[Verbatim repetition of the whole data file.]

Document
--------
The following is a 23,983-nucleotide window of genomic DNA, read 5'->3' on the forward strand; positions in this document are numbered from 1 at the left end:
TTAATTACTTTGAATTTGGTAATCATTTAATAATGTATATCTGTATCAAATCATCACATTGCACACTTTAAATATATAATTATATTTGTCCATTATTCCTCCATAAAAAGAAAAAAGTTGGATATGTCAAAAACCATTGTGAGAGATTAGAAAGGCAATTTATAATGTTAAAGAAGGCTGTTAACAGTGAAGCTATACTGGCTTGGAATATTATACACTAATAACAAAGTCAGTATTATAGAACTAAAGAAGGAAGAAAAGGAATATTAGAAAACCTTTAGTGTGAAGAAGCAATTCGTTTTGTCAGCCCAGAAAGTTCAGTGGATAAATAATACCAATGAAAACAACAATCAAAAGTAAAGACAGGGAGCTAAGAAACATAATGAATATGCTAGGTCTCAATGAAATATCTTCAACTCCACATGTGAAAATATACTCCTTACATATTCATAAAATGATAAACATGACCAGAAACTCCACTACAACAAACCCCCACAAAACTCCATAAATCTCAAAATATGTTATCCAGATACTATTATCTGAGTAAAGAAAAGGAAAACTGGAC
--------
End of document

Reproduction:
The following is a 23,983-nucleotide window of genomic DNA, read 5'->3' on the forward strand; positions in this document are numbered from 1 at the left end:
TTAATTACTTTGAATTTGGTAATCATTTAATAATGTATATCTGTATCAAATCATCACATTGCACACTTTAAATATATAATTATATTTGTCCATTATTCCTCCATAAAAAGAAAAAAGTTGGATATGTCAAAAACCATTGTGAGAGATTAGAAAGGCAATTTATAATGTTAAAGAAGGCTGTTAACAGTGAAGCTATACTGGCTTGGAATATTATACACTAATAACAAAGTCAGTATTATAGAACTAAAGAAGGAAGAAAAGGAATATTAGAAAACCTTTAGTGTGAAGAAGCAATTCGTTTTGTCAGCCCAGAAAGTTCAGTGGATAAATAATACCAATGAAAACAACAATCAAAAGTAAAGACAGGGAGCTAAGAAACATAATGAATATGCTAGGTCTCAATGAAATATCTTCAACTCCACATGTGAAAATATACTCCTTACATATTCATAAAATGATAAACATGACCAGAAACTCCACTACAACAAACCCCCACAAAACTCCATAAATCTCAAAATATGTTATCCAGATACTATTATCTGAGTAAAGAAAAGGAAAACTGGAC